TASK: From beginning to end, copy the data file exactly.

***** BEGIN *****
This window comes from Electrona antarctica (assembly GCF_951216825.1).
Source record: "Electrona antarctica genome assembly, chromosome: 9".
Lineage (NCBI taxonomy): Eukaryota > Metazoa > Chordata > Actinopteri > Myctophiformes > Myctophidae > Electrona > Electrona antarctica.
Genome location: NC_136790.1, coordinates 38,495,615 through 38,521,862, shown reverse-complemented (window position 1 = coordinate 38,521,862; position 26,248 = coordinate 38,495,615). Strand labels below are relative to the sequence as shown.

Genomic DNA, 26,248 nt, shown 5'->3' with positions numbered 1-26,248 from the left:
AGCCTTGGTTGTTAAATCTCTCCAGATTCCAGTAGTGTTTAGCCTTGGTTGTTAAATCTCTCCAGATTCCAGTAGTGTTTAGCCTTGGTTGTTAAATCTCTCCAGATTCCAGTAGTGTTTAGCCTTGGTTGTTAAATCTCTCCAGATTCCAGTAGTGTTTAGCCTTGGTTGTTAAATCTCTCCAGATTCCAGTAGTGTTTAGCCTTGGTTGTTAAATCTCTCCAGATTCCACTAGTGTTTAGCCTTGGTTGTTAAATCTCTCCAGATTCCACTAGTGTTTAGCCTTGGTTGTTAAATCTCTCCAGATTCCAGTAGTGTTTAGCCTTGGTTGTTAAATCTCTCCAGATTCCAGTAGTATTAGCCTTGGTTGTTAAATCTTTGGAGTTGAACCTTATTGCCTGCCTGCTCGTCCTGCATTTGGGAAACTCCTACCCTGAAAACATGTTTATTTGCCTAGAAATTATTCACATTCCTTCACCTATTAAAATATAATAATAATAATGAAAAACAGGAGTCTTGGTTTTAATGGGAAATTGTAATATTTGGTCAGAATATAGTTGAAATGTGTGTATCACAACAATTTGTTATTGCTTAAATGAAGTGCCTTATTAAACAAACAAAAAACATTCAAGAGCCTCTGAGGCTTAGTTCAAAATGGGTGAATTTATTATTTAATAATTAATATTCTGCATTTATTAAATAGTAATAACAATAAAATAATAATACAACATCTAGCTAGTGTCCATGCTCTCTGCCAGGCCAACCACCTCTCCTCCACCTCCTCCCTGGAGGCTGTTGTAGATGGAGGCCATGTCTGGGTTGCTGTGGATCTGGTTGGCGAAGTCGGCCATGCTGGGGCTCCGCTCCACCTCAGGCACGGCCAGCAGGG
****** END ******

This window comes from Electrona antarctica (assembly GCF_951216825.1).
Source record: "Electrona antarctica genome assembly, chromosome: 9".
Lineage (NCBI taxonomy): Eukaryota > Metazoa > Chordata > Actinopteri > Myctophiformes > Myctophidae > Electrona > Electrona antarctica.
Genome location: NC_136790.1, coordinates 38,495,615 through 38,521,862, shown reverse-complemented (window position 1 = coordinate 38,521,862; position 26,248 = coordinate 38,495,615). Strand labels below are relative to the sequence as shown.

Genomic DNA, 26,248 nt, shown 5'->3' with positions numbered 1-26,248 from the left:
AGCCTTGGTTGTTAAATCTCTCCAGATTCCAGTAGTGTTTAGCCTTGGTTGTTAAATCTCTCCAGATTCCAGTAGTGTTTAGCCTTGGTTGTTAAATCTCTCCAGATTCCAGTAGTGTTTAGCCTTGGTTGTTAAATCTCTCCAGATTCCAGTAGTGTTTAGCCTTGGTTGTTAAATCTCTCCAGATTCCAGTAGTGTTTAGCCTTGGTTGTTAAATCTCTCCAGATTCCACTAGTGTTTAGCCTTGGTTGTTAAATCTCTCCAGATTCCACTAGTGTTTAGCCTTGGTTGTTAAATCTCTCCAGATTCCAGTAGTGTTTAGCCTTGGTTGTTAAATCTCTCCAGATTCCAGTAGTATTAGCCTTGGTTGTTAAATCTTTGGAGTTGAACCTTATTGCCTGCCTGCTCGTCCTGCATTTGGGAAACTCCTACCCTGAAAACATGTTTATTTGCCTAGAAATTATTCACATTCCTTCACCTATTAAAATATAATAATAATAATGAAAAACAGGAGTCTTGGTTTTAATGGGAAATTGTAATATTTGGTCAGAATATAGTTGAAATGTGTGTATCACAACAATTTGTTATTGCTTAAATGAAGTGCCTTATTAAACAAACAAAAAACATTCAAGAGCCTCTGAGGCTTAGTTCAAAATGGGTGAATTTATTATTTAATAATTAATATTCTGCATTTATTAAATAGTAATAACAATAAAATAATAATACAACATCTAGCTAGTGTCCATGCTCTCTGCCAGGCCAACCACCTCTCCTCCACCTCCTCCCTGGAGGCTGTTGTAGATGGAGGCCATGTCTGGGTTGCTGTGGATCTGGTTGGCGAAGTCGGCCATGCTGGGGCTCCGCTCCACCTCAGGCACGGCCAGCAGGG